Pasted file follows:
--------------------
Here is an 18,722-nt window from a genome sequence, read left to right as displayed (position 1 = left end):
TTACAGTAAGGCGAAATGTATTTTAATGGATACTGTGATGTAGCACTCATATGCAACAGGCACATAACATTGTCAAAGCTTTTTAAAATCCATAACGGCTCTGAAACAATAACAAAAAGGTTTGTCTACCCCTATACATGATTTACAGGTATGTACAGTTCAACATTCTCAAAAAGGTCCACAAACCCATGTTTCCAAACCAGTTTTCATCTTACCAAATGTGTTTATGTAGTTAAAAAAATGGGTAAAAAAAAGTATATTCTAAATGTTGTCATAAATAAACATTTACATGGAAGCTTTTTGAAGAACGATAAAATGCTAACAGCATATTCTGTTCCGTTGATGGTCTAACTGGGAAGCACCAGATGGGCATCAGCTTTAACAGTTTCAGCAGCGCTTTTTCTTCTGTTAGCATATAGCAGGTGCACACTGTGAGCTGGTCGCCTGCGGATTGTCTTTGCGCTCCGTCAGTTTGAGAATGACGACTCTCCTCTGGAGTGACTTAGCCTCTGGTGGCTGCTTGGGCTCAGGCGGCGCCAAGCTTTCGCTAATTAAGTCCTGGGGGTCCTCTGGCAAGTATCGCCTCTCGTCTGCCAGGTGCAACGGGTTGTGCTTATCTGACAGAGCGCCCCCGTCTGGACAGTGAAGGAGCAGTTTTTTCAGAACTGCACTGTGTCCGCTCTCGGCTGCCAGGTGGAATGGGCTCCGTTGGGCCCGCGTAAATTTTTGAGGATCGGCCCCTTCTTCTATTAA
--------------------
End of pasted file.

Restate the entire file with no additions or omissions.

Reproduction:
Here is an 18,722-nt window from a genome sequence, read left to right as displayed (position 1 = left end):
TTACAGTAAGGCGAAATGTATTTTAATGGATACTGTGATGTAGCACTCATATGCAACAGGCACATAACATTGTCAAAGCTTTTTAAAATCCATAACGGCTCTGAAACAATAACAAAAAGGTTTGTCTACCCCTATACATGATTTACAGGTATGTACAGTTCAACATTCTCAAAAAGGTCCACAAACCCATGTTTCCAAACCAGTTTTCATCTTACCAAATGTGTTTATGTAGTTAAAAAAATGGGTAAAAAAAAGTATATTCTAAATGTTGTCATAAATAAACATTTACATGGAAGCTTTTTGAAGAACGATAAAATGCTAACAGCATATTCTGTTCCGTTGATGGTCTAACTGGGAAGCACCAGATGGGCATCAGCTTTAACAGTTTCAGCAGCGCTTTTTCTTCTGTTAGCATATAGCAGGTGCACACTGTGAGCTGGTCGCCTGCGGATTGTCTTTGCGCTCCGTCAGTTTGAGAATGACGACTCTCCTCTGGAGTGACTTAGCCTCTGGTGGCTGCTTGGGCTCAGGCGGCGCCAAGCTTTCGCTAATTAAGTCCTGGGGGTCCTCTGGCAAGTATCGCCTCTCGTCTGCCAGGTGCAACGGGTTGTGCTTATCTGACAGAGCGCCCCCGTCTGGACAGTGAAGGAGCAGTTTTTTCAGAACTGCACTGTGTCCGCTCTCGGCTGCCAGGTGGAATGGGCTCCGTTGGGCCCGCGTAAATTTTTGAGGATCGGCCCCTTCTTCTATTAA